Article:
But is it the truth? Is it reality?

Now, don’t get me wrong – I’m all for being young at heart, for enjoying life to its fullest – and I am the first one to hope that people, when they guess my age, get it about ten years wrong in the direction of 29.

unripened peachesBut do we really want a bunch of perfectly hard peaches lining the shelves of our world? Durable, sure. Not showing any age spots or blemishes. Not showing any of the inevitable bruises of life. But tasteless. Bland. Lacking sweetness. Lacking depth of flavor, of color.

kenny-rogersI can’t help but think of Kenny Rogers – whose music I love, but whose face has lost all expression, to quote a line from the Gambler – his eyes forced in a perpetual perkiness.

Is this what aging is all about? Or is there something more?

Many of you know Glenn, who can’t be here today as he begins teaching for the new school year tomorrow up in Palm Desert. Those of you who know Glenn know that he is quite the horticulturalist.

Sunflower © Erin Dunigan

Sunflower © Erin Dunigan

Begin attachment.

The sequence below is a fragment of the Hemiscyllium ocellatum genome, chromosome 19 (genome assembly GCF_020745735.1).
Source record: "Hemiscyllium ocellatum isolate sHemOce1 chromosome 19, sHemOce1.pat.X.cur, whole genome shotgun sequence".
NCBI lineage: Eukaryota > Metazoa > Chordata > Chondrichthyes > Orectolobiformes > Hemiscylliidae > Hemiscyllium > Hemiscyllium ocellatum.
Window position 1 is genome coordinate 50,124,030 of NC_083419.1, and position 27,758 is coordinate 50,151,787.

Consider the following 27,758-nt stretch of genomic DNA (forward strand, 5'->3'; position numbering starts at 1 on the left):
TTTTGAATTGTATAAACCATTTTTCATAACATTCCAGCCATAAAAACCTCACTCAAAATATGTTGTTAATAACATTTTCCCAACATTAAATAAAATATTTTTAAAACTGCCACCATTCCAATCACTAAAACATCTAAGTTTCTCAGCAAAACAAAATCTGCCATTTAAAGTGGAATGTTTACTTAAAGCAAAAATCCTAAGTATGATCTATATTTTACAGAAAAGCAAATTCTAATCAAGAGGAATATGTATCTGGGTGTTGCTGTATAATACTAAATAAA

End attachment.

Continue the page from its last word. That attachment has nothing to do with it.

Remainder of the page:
In my conversation with Glenn he told me this: “The entire purpose of a plant is to produce seed. The purpose for producing seed is the dispersal of that seed. Everything the plant is geared for, created for, is to promote the next generation. Plants, in that way, are always sort of forward thinking.”

I began to wonder – is it the same for us? Sure, of course, technically on a biologically level it is true – if someone is not reproducing we are not going to continue. But on a more mystical level, or a spiritual level, or a metaphorical level – is this true?

The entire purpose of a plant is to produce seed. The purpose for producing seed is the dispersal of that seed. Everything the plant is geared for, created for, is to promote the next generation.